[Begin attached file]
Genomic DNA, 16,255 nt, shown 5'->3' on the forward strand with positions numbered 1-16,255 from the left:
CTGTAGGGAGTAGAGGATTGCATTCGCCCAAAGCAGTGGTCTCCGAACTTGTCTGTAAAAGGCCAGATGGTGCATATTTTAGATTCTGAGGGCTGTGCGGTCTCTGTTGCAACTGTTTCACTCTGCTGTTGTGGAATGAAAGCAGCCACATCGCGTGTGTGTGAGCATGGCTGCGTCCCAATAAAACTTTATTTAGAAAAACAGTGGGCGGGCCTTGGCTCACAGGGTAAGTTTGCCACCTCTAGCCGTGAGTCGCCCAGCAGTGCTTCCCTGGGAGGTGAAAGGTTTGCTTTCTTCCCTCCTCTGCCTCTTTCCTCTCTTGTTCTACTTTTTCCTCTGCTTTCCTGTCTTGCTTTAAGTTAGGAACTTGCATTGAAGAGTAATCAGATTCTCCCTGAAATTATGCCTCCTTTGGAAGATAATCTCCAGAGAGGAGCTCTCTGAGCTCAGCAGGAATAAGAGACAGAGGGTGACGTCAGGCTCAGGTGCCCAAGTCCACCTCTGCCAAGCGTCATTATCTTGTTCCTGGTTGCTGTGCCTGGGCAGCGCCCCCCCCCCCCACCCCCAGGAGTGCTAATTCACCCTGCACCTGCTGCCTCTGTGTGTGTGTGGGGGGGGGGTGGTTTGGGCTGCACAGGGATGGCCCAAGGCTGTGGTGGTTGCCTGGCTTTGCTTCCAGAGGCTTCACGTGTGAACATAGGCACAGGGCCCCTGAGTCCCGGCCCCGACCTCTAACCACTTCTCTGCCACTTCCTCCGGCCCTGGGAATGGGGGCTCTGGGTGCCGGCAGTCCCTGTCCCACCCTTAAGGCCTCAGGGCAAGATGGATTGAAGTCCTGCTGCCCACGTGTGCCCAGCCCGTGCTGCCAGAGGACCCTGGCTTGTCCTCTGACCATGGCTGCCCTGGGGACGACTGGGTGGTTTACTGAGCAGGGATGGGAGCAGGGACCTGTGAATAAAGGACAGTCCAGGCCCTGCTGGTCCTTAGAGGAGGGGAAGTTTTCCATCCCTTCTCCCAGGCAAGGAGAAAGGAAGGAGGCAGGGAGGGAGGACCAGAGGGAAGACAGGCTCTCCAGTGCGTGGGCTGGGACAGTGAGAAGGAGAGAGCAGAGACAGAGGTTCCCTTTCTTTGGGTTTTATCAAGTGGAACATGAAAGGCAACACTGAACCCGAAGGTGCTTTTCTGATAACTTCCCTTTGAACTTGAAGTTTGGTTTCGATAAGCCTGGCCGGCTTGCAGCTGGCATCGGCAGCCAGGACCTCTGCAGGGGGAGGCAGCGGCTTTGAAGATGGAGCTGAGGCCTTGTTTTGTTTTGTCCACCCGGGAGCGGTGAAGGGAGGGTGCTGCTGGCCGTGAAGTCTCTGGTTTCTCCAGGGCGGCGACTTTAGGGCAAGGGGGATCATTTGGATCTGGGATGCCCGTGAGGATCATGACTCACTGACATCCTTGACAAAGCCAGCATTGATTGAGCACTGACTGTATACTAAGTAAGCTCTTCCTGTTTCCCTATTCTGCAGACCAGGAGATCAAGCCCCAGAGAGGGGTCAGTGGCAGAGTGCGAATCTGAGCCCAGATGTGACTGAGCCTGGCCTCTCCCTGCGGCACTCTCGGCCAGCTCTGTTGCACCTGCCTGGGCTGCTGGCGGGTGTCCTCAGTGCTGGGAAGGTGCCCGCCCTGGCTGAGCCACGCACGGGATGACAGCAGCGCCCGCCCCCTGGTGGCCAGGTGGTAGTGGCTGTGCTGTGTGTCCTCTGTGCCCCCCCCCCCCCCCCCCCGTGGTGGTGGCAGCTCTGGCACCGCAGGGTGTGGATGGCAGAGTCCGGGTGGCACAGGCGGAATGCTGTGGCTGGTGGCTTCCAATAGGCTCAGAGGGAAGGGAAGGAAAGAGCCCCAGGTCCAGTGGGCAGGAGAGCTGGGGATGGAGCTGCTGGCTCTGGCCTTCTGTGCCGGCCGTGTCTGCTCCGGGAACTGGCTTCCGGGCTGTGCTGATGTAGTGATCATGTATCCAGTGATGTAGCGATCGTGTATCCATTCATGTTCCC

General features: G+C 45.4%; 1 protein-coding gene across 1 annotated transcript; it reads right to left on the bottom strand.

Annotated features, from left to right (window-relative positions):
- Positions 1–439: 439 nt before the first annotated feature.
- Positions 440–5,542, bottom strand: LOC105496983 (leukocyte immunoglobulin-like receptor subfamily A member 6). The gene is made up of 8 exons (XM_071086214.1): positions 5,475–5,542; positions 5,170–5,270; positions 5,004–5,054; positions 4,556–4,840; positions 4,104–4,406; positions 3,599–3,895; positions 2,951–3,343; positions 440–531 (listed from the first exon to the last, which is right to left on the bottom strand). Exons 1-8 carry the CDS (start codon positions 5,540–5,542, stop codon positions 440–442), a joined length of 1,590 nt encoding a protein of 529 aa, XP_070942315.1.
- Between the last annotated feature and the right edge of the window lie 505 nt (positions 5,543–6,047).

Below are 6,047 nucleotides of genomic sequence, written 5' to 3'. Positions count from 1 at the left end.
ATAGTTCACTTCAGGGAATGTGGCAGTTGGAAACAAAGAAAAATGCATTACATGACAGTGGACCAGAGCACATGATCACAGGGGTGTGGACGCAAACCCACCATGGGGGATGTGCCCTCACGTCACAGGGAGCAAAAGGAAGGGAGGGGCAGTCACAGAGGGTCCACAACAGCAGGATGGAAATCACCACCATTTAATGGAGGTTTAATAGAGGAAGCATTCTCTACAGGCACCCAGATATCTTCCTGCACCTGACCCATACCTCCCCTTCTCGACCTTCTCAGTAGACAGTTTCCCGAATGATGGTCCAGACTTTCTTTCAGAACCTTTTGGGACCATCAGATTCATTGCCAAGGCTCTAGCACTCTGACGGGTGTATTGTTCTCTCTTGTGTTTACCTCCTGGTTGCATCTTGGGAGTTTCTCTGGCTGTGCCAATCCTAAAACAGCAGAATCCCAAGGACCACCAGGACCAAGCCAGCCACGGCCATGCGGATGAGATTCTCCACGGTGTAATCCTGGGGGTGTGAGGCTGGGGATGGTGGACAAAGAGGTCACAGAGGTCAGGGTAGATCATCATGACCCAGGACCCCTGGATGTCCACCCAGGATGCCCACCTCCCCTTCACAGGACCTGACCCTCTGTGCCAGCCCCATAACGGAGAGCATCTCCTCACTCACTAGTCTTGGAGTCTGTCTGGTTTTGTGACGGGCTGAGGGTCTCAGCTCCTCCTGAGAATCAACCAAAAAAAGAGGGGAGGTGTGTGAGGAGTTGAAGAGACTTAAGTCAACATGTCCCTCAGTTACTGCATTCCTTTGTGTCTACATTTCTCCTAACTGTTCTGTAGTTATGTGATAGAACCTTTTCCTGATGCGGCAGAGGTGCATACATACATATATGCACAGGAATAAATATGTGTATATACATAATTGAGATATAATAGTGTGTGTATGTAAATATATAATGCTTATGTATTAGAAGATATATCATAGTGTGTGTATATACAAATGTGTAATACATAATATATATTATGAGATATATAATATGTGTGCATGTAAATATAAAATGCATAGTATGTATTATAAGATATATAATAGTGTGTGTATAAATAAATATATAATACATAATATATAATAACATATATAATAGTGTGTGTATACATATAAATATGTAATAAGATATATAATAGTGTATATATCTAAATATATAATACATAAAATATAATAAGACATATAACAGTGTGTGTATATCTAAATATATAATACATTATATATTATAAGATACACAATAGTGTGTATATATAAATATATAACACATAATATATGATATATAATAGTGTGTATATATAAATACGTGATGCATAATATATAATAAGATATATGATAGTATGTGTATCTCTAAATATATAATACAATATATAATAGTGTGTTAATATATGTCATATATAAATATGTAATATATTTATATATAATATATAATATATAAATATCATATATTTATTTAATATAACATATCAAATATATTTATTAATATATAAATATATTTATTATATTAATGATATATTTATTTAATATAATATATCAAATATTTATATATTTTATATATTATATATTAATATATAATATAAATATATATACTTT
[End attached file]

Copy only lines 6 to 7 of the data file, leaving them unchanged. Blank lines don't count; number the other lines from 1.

- Positions 440–5,542, bottom strand: LOC105496983 (leukocyte immunoglobulin-like receptor subfamily A member 6). The gene is made up of 8 exons (XM_071086214.1): positions 5,475–5,542; positions 5,170–5,270; positions 5,004–5,054; positions 4,556–4,840; positions 4,104–4,406; positions 3,599–3,895; positions 2,951–3,343; positions 440–531 (listed from the first exon to the last, which is right to left on the bottom strand). Exons 1-8 carry the CDS (start codon positions 5,540–5,542, stop codon positions 440–442), a joined length of 1,590 nt encoding a protein of 529 aa, XP_070942315.1.
- Between the last annotated feature and the right edge of the window lie 505 nt (positions 5,543–6,047).